Try something very simple like let your child pick out what cup he/she wants to drink from and then let him/her help you pour the milk into the cup. If it is a control issue, this might make him/her feel like it is their choice about their drink. By the way, when you are ready to potty train your child, you need to stop all liquids around 7:00 p.m. The reason is their bladder can not hold 8 oz. of milk all night through the morning.

lecrn Posted 26 Aug 2010 , 9:29pm
post #13 of 22
Quote:
Originally Posted by dldbrou

Try something very simple like let your child pick out what cup he/she wants to drink from and then let him/her help you pour the milk into the cup. If it is a control issue, this might make him/her feel like it is their choice about their drink. By the way, when you are ready to potty train your child, you need to stop all liquids around 7:00 p.m. The reason is their bladder can not hold 8 oz. of milk all night through the morning.




I don't think he's advanced enough to pick out his own cup yet or help me pour the gallon of milk (ha-ha).
I hate to event think about potty training right now. I know that will be lots of fun!

dailey Posted 27 Aug 2010 , 4:01am
post #14 of 22

There are other ways to get vit d that are better then the milk form (mainly the sun, in moderation). I personally would not make him drink it if he does not care for it. I never drank milk, nor do my kids.

lecrn Posted 28 Aug 2010 , 5:34pm
post #15 of 22
Quote:
Originally Posted by dailey

There are other ways to get vit d that are better then the milk form (mainly the sun, in moderation). I personally would not make him drink it if he does not care for it. I never drank milk, nor do my kids.




Okay, after we were in the 4th day without him drinking anything (exc a few forced sips), I gave in. It's not worth "waiting it out". I would rather have him drinking the watered down juice than nothing @ all. He will just have to eat his calcium & vit D.

huntlilbel Posted 28 Aug 2010 , 6:04pm
post #16 of 22

my daughter did the same thing. i tried EVERYTHING!! after she realized the bottle was not coming back (she didnt ask for it, just wouldnt drink milk from a cup) I made it warm, i gave it cold, i flavored it etc. i just kept offering it and a good week or 2 later she started drinking it. she doesnt drink as much as my other children, and not even everyday. she still doesnt like "white milk" so i put some ovaltine in it. good luck! I know its hard when they arent doing what you think they should. On one last note... as a nurse and a mother... doctors nor nurses know everything!! trust yourself first!! as it seems you already haveicon_wink.gif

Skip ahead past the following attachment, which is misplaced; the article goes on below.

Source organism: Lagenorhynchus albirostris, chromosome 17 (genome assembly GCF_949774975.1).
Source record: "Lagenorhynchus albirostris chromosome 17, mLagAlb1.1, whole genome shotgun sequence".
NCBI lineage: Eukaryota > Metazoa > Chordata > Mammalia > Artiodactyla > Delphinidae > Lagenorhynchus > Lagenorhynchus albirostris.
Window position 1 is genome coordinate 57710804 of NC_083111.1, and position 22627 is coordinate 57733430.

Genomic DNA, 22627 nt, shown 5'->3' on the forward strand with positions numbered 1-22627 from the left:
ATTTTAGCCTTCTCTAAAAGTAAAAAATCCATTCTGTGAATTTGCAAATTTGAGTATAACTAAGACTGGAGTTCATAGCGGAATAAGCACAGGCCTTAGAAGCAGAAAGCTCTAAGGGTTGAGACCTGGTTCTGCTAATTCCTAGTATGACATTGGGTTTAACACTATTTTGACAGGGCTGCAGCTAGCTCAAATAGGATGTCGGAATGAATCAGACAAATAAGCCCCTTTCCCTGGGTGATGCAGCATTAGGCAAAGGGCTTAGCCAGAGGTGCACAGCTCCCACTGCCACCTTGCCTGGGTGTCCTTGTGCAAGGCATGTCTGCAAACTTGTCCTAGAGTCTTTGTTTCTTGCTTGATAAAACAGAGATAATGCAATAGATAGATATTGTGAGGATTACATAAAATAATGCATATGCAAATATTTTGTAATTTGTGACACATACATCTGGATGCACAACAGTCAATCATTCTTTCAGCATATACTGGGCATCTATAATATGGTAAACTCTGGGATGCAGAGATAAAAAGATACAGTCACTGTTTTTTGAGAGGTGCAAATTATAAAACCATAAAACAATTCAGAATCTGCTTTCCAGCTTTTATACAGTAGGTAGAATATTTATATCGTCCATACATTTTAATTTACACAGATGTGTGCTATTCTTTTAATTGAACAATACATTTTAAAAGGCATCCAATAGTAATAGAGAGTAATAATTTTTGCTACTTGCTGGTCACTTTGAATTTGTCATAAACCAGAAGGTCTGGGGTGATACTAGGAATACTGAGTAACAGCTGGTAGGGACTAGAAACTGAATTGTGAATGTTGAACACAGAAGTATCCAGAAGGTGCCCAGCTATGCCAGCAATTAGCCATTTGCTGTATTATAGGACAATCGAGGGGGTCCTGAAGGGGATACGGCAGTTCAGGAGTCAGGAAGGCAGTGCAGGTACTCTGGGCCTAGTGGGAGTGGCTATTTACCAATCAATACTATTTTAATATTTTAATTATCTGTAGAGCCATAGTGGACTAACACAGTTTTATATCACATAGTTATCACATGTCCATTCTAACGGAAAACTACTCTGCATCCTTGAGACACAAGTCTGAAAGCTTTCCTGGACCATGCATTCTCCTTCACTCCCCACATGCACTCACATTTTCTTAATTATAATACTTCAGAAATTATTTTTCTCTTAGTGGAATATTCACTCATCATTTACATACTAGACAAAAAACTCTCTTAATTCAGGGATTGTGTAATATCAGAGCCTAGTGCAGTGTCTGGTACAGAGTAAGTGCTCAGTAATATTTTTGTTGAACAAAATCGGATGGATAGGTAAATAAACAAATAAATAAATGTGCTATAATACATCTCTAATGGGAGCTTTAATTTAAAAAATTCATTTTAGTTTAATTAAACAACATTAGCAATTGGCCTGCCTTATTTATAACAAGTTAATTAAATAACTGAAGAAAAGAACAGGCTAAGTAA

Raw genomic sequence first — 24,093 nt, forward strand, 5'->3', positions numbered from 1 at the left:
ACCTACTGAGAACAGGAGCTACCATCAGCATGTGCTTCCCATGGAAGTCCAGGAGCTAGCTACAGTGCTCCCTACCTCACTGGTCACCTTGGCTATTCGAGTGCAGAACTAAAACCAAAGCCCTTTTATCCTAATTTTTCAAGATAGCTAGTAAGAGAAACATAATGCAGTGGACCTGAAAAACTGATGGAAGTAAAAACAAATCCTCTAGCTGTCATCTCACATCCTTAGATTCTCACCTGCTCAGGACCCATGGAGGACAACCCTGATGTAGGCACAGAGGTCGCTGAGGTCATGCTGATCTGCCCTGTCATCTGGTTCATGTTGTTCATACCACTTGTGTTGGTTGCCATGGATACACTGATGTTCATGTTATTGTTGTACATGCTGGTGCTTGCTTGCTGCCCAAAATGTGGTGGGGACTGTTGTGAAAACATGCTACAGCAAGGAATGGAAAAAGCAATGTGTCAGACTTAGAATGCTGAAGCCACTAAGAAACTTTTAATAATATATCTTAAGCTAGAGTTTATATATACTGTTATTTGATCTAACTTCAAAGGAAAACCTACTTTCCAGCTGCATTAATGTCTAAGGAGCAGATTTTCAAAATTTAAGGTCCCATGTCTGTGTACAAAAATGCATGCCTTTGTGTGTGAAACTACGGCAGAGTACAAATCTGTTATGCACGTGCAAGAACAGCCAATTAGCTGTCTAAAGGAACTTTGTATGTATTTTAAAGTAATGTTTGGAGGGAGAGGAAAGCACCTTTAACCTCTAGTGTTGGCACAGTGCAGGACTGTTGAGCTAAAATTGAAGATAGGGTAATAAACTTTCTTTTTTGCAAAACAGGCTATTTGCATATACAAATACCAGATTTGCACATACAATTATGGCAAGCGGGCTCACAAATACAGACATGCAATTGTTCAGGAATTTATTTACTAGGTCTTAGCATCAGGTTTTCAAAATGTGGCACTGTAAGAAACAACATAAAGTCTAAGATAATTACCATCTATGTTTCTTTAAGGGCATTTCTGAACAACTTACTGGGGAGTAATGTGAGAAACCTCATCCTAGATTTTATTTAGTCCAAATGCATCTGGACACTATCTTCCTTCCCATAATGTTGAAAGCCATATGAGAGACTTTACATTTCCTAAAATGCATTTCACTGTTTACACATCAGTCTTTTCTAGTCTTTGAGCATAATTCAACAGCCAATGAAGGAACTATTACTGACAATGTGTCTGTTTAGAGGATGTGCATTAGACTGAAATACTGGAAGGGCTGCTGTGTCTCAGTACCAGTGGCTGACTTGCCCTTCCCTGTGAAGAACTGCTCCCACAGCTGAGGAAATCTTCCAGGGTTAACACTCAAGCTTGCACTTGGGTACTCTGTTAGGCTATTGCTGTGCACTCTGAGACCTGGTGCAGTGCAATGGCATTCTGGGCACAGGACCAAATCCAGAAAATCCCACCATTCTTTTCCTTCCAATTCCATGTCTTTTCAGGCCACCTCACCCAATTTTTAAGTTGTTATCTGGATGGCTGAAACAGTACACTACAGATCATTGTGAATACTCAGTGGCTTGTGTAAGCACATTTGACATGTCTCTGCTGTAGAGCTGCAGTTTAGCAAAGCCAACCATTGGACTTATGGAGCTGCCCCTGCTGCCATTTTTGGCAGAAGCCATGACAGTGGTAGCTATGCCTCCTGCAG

lecrn Posted 28 Aug 2010 , 9:47pm
post #17 of 22

Just tried mixing some Carnation instant breakfast with some milk, & he's actually drinking it! I feel a little better now. ha-ha!

DefyGravity Posted 28 Aug 2010 , 10:06pm
post #18 of 22

Hooray! Glad you found something that works.

JaeRodriguez Posted 2 Sep 2010 , 3:51pm
post #19 of 22

I'm glad you found something that works too! :] I know how stressful that is! My boy couldn't figure out how to drink from a sippy cup for the longest time! icon_razz.gif

margaretb Posted 3 Sep 2010 , 6:39am
post #20 of 22

lecrn -- is this your first kid? Sure, it would be perfect if you could force your kid to drink milk, but it won't kill him if he doesn't, and it might kill you if you set the parenting bar at "perfection". Three kids in, my parenting philosophy is more or less, "Whatever works for you". Also, if this is your first, I'll tell you a little secret I learned from an experienced mom. Anything that you do where you think, "OMG I'm such a bad parent because I do this" -- LOTS of parents do it too, but they just don't talk about it because everyone is so scared of being judged! I only know one parent where I think she might actually be perfect -- as in perfectly follows every perfect recommendation for children. And to be honest, she's annoying as heck -- very fussy, although at least not too preachy, and her kid, while having some very nice qualities, can also be quite a brat, so I don't see that all her effort is getting much better of a result than my lackadaisical approach with my sometimes wonderful sometimes rotten kid of the same age!

tavyheather Posted 6 Sep 2010 , 5:06am
post #21 of 22

I'm tired and dont feel like reading everything icon_wink.gif so forgive me if this is a repeat but my 3 yr old twins, well one of them, Jake....he refused to drink milk so I'd sneak it into his juice and make smoothies for him...finally he noticed and balked but I called it "juicy milk" and he loved watching me make it...if u mix orange-y drinks w/ milk it tastes like a creamsicle. He got over it a few months later and now drinks straight milk but every once in a while he'll ask for "juicy milk" icon_smile.gif

Also, Trader Joes sells "Dynamo" an orange/carrot/pineapple juice ?? that has a "plus calcium" version if you're worried about that, and if you're worried about the fat just add some ice cream and yogurt to his diet!

mistiek2006 Posted 22 Sep 2010 , 7:28am
post #22 of 22

As a past 2&3 yr old daycare teacher,we had this come up often. Sometimes it was that the kid was confused about what we wanted. We would explain the big kids drink milk from cups and babies drink from bottles. Usually it was the child's way of remaining in control. We would offer milk or juice and let them choose, whilw maintaing control. As the parent of an autistic child, I found that most of our battles were unnecessary. All she wanted was to maintain some control of her world, whether it was a color of cup or choice of beverage. Good Luck and this too will pass, but donlt take away all his fluids that he will drink all the time.